BEIRUT — The total death toll in the shipwreck of a migrant boat that left Lebanon and sank off Syria on Thursday has risen to over 100, according to a statement made Sunday afternoon by the director of Banias port Nawfaq Ibrahim.
This new toll was announced after the recovery of six more bodies, all transferred to Al-Basel Hospital in Tartus, according to L'Orient Today's correspondent in North Lebanon.
According to Red Cross sources, 17 people who were aboard the boat remain missing. However, the secretary-general of the Lebanese Higher Relief Committee, Mohammed Khair, said that the owner of the boat does not know the number of people who boarded the vessel, making it very difficult to estimate the number of missing persons.
In this difficult situation, Khair hailed the efforts of the Syrian rescue teams who "have to do this very difficult and continuous task" of recovering bodies.
Some estimates place the number of people were on board the boat that sank off Tartus, some 50 kilometers (30 miles) north of Tripoli in Lebanon, from where the migrants set sail, at 150.
The rising death toll makes the shipwreck one of the eastern Mediterranean's deadliest such episodes.
At least 14 survivors are recovering in hospitals in Syria, while six others were discharged. Two remain in intensive care in Al-Basel Hospital, Syria's official SANA news agency reported Sunday.
Those on board were mostly Lebanese, Syrians and Palestinians, and included both children and elderly people, the UN said.
Anger and grief
The bodies of some of the victims originating from Lebanon are being transferred to the country.
The Lebanese Red Cross said Saturday evening that it had received at the Arida crossing on the Lebanon-Syria border three more bodies that had been recovered by the Syrian Red Crescent, L'Orient Today's correspondent in North Lebanon reported, while three more bodies arrived Sunday after being identified by their relatives, according to Khair.
In Tripoli, anger mixed with grief as relatives received news of the deaths of their loved ones.
Hundreds of people attended the funerals of the victims, in Nahr al-Bared Palestinian refugee camp, in Tripoli and in Akkar.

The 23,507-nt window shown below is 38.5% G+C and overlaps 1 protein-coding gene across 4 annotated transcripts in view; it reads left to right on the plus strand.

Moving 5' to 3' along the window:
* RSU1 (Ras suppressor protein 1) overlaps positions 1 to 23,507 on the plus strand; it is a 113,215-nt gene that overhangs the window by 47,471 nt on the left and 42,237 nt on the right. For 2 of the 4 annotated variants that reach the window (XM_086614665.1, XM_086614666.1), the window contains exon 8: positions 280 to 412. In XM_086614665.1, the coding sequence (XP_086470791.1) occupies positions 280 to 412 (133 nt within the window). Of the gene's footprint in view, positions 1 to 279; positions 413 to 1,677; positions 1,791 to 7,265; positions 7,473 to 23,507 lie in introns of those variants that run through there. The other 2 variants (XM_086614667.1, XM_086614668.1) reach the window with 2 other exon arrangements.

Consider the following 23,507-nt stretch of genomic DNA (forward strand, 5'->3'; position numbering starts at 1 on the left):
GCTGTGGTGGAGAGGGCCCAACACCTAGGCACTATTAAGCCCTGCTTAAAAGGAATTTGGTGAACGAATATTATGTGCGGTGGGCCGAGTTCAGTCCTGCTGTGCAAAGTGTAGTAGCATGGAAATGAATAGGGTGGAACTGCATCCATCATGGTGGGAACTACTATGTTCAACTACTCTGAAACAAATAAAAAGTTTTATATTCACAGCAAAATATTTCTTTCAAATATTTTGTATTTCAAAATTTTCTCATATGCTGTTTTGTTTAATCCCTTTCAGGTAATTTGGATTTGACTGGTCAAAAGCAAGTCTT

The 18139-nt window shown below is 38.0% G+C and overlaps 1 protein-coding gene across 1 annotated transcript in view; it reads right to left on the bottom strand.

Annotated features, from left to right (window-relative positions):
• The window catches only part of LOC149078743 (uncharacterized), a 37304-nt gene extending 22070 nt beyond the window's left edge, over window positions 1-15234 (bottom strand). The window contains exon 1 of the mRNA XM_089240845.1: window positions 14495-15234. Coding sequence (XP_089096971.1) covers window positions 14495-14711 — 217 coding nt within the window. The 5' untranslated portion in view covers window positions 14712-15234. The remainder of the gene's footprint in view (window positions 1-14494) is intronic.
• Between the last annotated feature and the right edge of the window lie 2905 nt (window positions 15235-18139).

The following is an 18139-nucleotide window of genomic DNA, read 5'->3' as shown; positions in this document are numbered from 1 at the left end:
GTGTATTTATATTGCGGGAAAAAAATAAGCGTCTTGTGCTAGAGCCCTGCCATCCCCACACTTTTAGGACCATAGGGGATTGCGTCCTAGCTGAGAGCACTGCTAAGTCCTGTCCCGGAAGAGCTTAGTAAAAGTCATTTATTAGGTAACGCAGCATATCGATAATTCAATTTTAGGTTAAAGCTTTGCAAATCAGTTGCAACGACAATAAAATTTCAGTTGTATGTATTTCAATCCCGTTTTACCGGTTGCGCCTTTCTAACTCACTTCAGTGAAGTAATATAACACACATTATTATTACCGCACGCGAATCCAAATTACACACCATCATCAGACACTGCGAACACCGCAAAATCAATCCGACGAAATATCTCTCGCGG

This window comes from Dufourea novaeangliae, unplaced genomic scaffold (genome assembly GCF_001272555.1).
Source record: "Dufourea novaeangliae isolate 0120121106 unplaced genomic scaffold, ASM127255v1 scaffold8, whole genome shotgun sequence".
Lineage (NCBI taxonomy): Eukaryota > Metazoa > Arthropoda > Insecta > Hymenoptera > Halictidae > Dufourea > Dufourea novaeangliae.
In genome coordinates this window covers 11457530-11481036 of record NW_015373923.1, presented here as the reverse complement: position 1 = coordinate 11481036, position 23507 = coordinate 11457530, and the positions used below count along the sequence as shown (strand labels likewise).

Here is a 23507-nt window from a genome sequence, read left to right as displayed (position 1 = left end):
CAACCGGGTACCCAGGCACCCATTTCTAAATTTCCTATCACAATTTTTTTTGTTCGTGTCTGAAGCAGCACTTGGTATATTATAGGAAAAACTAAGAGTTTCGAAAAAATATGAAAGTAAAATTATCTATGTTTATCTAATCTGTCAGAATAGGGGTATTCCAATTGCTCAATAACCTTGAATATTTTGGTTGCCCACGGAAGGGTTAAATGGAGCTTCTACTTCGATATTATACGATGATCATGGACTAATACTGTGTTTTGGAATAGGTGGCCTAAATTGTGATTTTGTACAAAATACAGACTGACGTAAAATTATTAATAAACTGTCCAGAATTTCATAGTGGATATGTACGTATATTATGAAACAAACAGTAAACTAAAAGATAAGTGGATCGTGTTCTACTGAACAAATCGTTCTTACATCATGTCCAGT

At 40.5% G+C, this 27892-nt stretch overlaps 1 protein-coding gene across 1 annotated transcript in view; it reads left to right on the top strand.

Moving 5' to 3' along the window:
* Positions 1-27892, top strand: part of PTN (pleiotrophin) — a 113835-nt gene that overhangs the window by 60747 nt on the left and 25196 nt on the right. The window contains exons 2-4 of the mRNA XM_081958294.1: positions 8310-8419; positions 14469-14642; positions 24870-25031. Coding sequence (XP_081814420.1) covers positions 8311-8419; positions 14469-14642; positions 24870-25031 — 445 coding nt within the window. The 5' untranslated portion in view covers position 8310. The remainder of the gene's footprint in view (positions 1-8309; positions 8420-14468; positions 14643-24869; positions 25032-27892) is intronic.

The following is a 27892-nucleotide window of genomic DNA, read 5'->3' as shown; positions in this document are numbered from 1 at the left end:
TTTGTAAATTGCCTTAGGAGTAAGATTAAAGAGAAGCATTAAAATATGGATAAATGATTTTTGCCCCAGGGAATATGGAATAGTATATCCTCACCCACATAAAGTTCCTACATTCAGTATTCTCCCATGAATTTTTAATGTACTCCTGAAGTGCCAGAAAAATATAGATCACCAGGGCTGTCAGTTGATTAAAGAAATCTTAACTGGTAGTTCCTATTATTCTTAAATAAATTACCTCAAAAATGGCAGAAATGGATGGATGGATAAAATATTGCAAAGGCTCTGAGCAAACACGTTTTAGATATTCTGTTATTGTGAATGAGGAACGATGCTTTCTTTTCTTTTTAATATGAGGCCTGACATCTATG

In Qarqaf, in Akkar, the funeral of a Lebanese woman was held Saturday evening. She was the mother of four children, three of whom also died in the shipwreck. The fourth has not yet been found. The woman's husband survived the tragedy.
On Saturday, the Lebanese Army said that it had arrested a Lebanese national who "admitted to organizing the recent [people] smuggling operation from Lebanon to Italy by sea."
Lebanon, a country which hosts more than a million refugees from Syria's civil war, has been mired in a financial crisis branded by the World Bank as one of the worst in modern times.
Nearly three years of economic collapse have turned the country into a launchpad for migrants, with its own citizens joining Syrian and Palestinian refugees clamoring to leave by dangerous sea routes.
Hezbollah and opposition MPs offer condolences
On Saturday evening, MP Ibrahim Mneimneh (Forces of Change/Beirut II) said on his Twitter account that he visited relatives of victims in Tripoli, Akkar and Nahr al-Bared camp to offer his condolences. According to our correspondent, he was accompanied by his colleague MP Halimé Kaakour.
"We discussed the circumstances of this case with their relatives, to be able to follow up on this case at the parliamentary and legislative level, in all its aspects," said Mneimneh, denouncing at the same time "the absence of the most basic rights in these marginalized regions."
For its part, Hezbollah expressed on Saturday "its deep sorrow and grief at this tragedy," the state-run National News Agency reported.
In a statement, Hezbollah expressed its condolences to the families of the victims, before praising "the immediate initiative and the remarkable efforts made by the Syrian authorities" in their rescue operations.
The party "also thanks the Lebanese health and security parties for their prompt action in the rescue operations and humanitarian and medical aid," the statement continued.
"The Lebanese state must fulfill its duty towards the citizens who suffered this immense tragedy and accompany their families in the difficult circumstances our country is going through," Hezbollah also said, calling on officials to track down the smugglers and punish them severely, as well as to "take all measures to put an end to the dangerous crossing operations."
Since 2020, Lebanon has seen a spike in the number of migrants using its shores to attempt the perilous crossing in jam-packed boats to reach Europe.
Reacting to the shipwreck, the United Nations High Commissioner for Refugees, Filippo Grandi, described it as a "heart-wrenching tragedy."
The UN children's agency, UNICEF, said on its hand that 10 children appeared to be "among those who lost their lives" in Thursday's sinking.
"Years of political instability and economic crisis in Lebanon have pushed many children and families into poverty, affecting their health, welfare and education," UNICEF added.
Philippe Lazzarini, head of the UN agency for Palestinian refugees said: "No one gets on these death boats lightly. People are taking these perilous decisions, risking their lives in search of dignity."
Lazzarini said more must be done "to offer a better future and address a sense of hopelessness in Lebanon and across the region, including among Palestine refugees."
Antonio Vitorino, head of the International Organization for Migration, said: "People looking for safety should not be compelled to take such perilous and often deadly migration journeys."
Most of the boats setting off from Lebanon head for European Union member Cyprus, an island about 175 kilometers (110 miles) to the west.
Additional reporting by Michel Hallak.